Plus, managers need additional support. A recent Gallup report found that managing various types of employees and stakeholders can escalate stress for managers, who “need protected time to think, do their own work, and respond to requests.”
If you’re a manager who’s unsure how to hand over a task, check out these tips to make the process more thoughtful and effective:
By Rebecca Muller, Assistant Editor at Thrive Global
It’s incredibly gratifying to achieve a goal you’ve set for yourself, but the real challenge often begins after you hit your target, when you have to maintain the practices you have begun in order to see prolonged success. According to a new Stanford study published in the Journal of Personality and Social Psychology, individuals are more likely to continue their positive habits after the fact if they see their goal achievement as “completing a journey” instead of “arriving at a destination.”
The researchers looked at people who managed to reach their individual goals and continued succeeding afterward, and asked which mindset allowed for their continued wins. “This question is critical, because it helps us to redefine success,” study co-author and General Atlantic Professor at Stanford Graduate School of Business, Jennifer Aaker, Ph.D, explained in a statement. “It moves us from focusing on the short-run win associated with attaining a goal, to the longer-term benefits associated with continued improvement after the goal.”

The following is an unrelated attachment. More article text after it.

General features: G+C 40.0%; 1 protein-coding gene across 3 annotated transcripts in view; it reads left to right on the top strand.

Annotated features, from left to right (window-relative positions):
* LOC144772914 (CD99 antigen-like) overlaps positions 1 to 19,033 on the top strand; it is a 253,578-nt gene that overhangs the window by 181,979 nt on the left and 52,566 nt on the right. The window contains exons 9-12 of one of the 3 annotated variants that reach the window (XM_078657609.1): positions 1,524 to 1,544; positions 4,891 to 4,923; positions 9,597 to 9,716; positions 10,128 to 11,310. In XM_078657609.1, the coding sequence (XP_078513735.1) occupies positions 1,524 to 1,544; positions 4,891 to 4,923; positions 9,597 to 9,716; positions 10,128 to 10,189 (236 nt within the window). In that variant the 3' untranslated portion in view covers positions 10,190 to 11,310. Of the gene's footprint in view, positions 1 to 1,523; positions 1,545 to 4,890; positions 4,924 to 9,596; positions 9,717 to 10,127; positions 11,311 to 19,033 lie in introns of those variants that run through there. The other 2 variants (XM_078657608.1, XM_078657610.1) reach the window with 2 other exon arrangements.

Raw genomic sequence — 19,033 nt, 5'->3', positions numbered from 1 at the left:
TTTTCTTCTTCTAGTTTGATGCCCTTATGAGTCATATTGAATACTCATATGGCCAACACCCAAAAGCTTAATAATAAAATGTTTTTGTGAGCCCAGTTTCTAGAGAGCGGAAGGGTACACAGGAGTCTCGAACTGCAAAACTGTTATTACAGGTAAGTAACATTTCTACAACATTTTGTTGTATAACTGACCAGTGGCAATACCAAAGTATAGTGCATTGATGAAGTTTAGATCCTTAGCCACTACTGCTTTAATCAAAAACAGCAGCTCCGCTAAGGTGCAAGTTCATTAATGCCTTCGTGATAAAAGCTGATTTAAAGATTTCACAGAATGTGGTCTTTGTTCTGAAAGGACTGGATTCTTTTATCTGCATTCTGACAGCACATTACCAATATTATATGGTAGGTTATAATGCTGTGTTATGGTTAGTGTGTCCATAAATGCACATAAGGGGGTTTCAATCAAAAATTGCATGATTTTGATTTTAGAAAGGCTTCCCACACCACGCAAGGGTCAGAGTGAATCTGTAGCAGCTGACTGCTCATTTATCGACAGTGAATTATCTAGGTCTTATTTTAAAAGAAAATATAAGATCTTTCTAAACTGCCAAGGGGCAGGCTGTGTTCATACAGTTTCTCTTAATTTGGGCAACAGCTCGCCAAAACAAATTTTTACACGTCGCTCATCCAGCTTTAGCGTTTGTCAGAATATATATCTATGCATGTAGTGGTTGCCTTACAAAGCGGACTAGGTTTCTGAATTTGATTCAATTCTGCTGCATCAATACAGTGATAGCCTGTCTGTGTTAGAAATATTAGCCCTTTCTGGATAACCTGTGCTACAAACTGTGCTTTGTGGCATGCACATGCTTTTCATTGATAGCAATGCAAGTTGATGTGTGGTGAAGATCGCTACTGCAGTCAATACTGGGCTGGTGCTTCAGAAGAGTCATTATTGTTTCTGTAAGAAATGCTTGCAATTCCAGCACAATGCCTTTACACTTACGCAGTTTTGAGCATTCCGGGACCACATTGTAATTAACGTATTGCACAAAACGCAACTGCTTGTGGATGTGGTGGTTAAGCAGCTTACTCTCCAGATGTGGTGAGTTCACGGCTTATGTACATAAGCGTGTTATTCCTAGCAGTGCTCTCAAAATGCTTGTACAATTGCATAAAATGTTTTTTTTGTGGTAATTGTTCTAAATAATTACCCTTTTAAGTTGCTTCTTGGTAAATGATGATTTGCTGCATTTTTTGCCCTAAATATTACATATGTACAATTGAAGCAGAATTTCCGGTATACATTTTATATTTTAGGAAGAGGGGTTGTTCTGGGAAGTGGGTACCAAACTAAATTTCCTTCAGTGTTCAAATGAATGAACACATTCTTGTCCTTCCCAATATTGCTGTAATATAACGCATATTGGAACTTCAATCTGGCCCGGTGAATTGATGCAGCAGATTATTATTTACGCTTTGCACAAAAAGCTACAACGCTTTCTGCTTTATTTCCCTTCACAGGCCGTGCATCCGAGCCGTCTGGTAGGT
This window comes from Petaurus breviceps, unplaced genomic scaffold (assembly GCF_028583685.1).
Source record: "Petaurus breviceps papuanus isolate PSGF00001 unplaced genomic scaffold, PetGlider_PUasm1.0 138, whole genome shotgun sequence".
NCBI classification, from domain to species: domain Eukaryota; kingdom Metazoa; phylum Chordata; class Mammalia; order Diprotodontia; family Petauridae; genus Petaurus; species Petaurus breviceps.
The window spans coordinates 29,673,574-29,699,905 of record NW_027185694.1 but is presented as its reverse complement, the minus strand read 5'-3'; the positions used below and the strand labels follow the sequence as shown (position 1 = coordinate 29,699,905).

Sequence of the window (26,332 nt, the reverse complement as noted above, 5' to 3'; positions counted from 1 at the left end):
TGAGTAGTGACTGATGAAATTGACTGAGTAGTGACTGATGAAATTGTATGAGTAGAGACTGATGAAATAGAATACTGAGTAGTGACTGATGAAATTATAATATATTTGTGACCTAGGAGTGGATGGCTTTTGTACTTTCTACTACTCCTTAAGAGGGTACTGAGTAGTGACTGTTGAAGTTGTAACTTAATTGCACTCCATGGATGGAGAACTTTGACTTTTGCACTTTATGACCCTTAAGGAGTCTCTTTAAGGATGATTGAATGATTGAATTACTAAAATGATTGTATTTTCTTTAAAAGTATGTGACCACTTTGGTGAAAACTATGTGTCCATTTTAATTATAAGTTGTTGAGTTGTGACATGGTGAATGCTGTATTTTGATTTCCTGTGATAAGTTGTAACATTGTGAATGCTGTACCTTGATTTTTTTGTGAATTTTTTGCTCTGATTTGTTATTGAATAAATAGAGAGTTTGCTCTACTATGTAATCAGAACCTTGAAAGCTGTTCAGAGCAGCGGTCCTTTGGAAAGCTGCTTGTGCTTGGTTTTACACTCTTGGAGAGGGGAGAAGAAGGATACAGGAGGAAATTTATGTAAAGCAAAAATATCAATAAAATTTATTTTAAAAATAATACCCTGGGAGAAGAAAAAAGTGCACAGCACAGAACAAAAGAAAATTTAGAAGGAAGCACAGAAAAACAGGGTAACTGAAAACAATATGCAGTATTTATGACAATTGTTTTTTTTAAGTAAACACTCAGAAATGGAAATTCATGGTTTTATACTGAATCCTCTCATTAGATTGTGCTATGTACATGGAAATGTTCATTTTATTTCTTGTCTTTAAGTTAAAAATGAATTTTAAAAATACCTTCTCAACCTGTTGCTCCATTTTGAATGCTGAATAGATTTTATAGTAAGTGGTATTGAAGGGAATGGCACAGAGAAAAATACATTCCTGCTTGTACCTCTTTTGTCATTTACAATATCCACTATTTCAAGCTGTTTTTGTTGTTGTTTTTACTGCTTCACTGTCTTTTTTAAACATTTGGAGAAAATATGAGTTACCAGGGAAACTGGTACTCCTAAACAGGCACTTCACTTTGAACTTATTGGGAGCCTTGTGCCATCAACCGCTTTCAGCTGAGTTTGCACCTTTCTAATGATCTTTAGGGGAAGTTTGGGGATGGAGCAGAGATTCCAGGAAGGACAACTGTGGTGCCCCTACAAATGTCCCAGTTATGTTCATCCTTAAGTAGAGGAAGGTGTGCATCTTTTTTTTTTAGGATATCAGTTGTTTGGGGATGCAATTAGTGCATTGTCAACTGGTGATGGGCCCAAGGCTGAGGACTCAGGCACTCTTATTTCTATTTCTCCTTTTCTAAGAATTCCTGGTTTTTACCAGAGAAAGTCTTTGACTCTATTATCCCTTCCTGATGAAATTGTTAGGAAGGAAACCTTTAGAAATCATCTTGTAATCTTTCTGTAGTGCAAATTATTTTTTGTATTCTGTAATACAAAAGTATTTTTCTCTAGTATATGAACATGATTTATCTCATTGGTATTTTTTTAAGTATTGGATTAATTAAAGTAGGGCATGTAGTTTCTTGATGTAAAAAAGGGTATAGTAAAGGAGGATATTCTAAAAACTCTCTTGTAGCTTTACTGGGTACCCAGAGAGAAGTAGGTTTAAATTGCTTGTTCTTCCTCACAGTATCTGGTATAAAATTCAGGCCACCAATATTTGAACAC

Dianna is the thought leader behind Cylient's unique, comprehensive approach for instilling coaching cultures.
Is building a coaching culture for your enterprise a strategic priority for your organization in 2019, or does it fall further down the list in the “nice to do someday” category? If building a coaching culture isn’t at the top of your priority list, here’s why I think it should be:
I believe that many of the top priorities that Learning and Development professionals focus on are actually symptoms of using traditional “direct and correct” leadership approaches to try to manage our current multifaceted, ever-changing work environments.
Here’s why I think that:
When people lead by telling people what to do, and then correcting them when they think they are “wrong,” it teaches the people they are leading to:
By Marcel Schwantes, Principle and Founder, Leadership from the Core
In an effort to increase leadership thinking and awareness about the new measures of success, this one may be hard to swallow for some of my readers, but here it goes.
Research on positive organizational scholarship has revealed a powerful weapon for creating happier workplace cultures and more loyal and committed employees who produce better work. It comes down to one word: kindness.
Before I get into the business case for kindness, I have to ask: Why don't we see more kindness at work? Why aren't more decision makers jumping on this bandwagon, if it means leveraging it for business impact and bottom line results? Because the perception of this soft and fuzzy word implies that it's only fit for "doormat" and weak leaders, much like other counterintuitive powerhouse leadership words like empathy, transparency, and vulnerability. And that's a shame.
Self-Help Book / Personal Development